The Edmund C. Berkeley papers consist of records related to Simon the mechanical brain. There is also a small amount of material
related to robots. Types of material in the collection includes technical notes, specifications, correspondence, wiring diagrams,
drawings, receipts, parts lists, clippings, catalogs, and two photographs. The collection covers the years 1947 to 1966.
Edmund Callis Berkeley was an American computer scientist and social activist. Berkeley was born on February 22, 1909. Berkeley
earned a BA in mathematics and logic from Harvard University in 1930 and went to work for Mutual Life Insurance of New York
as an actuarial clerk. In 1934 he joined Prudential Insurance of America, where he eventually became chief research consultant.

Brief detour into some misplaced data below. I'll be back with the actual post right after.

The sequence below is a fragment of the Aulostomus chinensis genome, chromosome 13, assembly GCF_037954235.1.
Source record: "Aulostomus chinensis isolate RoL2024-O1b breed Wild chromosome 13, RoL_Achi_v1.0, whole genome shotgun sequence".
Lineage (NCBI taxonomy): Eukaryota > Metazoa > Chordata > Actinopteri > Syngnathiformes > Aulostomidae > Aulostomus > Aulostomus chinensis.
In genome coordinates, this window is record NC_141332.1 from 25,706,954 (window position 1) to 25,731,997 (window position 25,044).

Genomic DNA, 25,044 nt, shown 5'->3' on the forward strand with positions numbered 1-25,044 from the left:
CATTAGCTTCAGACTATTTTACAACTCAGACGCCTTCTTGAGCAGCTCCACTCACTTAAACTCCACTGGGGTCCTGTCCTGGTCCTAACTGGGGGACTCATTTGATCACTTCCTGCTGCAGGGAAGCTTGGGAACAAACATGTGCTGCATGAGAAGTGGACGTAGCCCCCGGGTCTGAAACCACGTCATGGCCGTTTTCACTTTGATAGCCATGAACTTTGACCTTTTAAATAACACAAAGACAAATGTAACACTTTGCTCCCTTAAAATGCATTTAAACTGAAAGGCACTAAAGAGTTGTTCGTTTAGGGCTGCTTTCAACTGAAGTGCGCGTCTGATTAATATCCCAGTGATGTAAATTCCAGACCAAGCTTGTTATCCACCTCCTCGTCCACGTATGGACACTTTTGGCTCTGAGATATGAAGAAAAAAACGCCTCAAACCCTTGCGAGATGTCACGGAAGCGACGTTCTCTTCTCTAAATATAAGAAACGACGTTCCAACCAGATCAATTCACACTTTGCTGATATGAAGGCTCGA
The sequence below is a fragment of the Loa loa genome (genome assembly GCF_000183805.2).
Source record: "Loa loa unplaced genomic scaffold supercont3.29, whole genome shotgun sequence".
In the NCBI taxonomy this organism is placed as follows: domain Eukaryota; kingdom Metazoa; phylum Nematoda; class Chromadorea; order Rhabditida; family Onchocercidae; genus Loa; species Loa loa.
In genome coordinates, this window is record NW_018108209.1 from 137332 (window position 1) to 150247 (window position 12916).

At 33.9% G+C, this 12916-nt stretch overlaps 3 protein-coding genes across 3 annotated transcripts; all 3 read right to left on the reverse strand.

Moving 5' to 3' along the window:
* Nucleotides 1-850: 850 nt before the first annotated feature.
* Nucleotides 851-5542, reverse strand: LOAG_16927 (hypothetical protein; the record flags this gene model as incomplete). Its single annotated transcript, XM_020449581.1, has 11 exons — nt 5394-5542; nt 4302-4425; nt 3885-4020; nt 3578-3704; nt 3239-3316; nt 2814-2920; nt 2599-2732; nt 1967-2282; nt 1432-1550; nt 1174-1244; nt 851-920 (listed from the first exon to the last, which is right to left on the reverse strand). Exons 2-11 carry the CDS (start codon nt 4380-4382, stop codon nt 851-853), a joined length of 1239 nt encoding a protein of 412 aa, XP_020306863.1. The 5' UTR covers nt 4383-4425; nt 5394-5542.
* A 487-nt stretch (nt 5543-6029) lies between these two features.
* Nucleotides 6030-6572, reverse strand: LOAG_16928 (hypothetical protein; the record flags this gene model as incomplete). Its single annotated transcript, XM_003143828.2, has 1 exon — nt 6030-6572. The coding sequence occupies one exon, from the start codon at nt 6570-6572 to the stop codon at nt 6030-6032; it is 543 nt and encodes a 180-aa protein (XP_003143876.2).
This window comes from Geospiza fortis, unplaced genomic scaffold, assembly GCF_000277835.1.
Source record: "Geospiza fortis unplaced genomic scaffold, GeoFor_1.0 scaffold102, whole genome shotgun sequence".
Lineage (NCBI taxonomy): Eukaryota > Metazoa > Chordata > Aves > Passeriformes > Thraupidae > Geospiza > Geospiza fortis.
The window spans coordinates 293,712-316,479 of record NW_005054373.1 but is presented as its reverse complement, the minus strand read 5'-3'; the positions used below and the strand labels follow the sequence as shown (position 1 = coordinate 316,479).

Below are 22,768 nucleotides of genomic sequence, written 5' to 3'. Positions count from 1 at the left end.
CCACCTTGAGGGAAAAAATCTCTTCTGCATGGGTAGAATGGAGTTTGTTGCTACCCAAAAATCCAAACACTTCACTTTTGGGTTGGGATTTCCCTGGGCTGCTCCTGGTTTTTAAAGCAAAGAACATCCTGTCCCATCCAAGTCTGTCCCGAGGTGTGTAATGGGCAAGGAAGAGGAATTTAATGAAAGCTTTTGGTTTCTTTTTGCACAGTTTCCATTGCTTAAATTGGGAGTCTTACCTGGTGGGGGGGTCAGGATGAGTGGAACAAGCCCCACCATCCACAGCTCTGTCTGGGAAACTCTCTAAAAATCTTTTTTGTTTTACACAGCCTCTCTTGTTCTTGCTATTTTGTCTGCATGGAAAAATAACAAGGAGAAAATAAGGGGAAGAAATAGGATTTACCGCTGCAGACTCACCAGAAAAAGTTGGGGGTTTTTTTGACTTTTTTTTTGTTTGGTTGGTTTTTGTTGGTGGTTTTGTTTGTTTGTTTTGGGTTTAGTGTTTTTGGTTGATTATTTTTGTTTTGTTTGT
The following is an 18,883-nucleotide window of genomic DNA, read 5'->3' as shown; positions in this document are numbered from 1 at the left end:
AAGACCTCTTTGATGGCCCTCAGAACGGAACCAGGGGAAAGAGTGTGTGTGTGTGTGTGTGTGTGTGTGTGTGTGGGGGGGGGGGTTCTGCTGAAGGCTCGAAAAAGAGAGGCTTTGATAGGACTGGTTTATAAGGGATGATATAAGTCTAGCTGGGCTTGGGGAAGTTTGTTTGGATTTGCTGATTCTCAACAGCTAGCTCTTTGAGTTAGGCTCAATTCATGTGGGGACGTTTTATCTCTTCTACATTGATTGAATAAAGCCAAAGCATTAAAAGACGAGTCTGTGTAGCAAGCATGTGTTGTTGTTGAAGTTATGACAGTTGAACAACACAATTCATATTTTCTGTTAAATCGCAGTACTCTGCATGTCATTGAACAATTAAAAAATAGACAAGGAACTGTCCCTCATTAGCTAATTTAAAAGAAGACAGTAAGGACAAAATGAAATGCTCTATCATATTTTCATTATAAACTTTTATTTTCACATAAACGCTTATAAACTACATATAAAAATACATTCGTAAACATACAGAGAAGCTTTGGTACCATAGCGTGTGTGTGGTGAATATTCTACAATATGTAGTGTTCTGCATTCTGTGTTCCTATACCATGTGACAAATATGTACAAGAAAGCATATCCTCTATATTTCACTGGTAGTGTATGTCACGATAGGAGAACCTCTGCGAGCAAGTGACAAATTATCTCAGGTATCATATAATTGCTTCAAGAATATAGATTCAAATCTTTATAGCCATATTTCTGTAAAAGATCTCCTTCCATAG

In 1941 Berkeley passed his last professional actuarial examinations. Berkeley joined the Navy in 1942 and worked at Dahlgren
Laboratory as a mathematician. There, he was assigned to the Harvard Computation Laboratory, where he worked on the sequential
calculator project (MARK II).
.417 linear feet
The Computer History Museum can only claim physical ownership of the collection. Users are responsible for satisfying any
claims of the copyright holder. Permission to copy or publish any portion of the Computer History Museum's collection must
be given by the Computer History Museum.
Collection is open for research.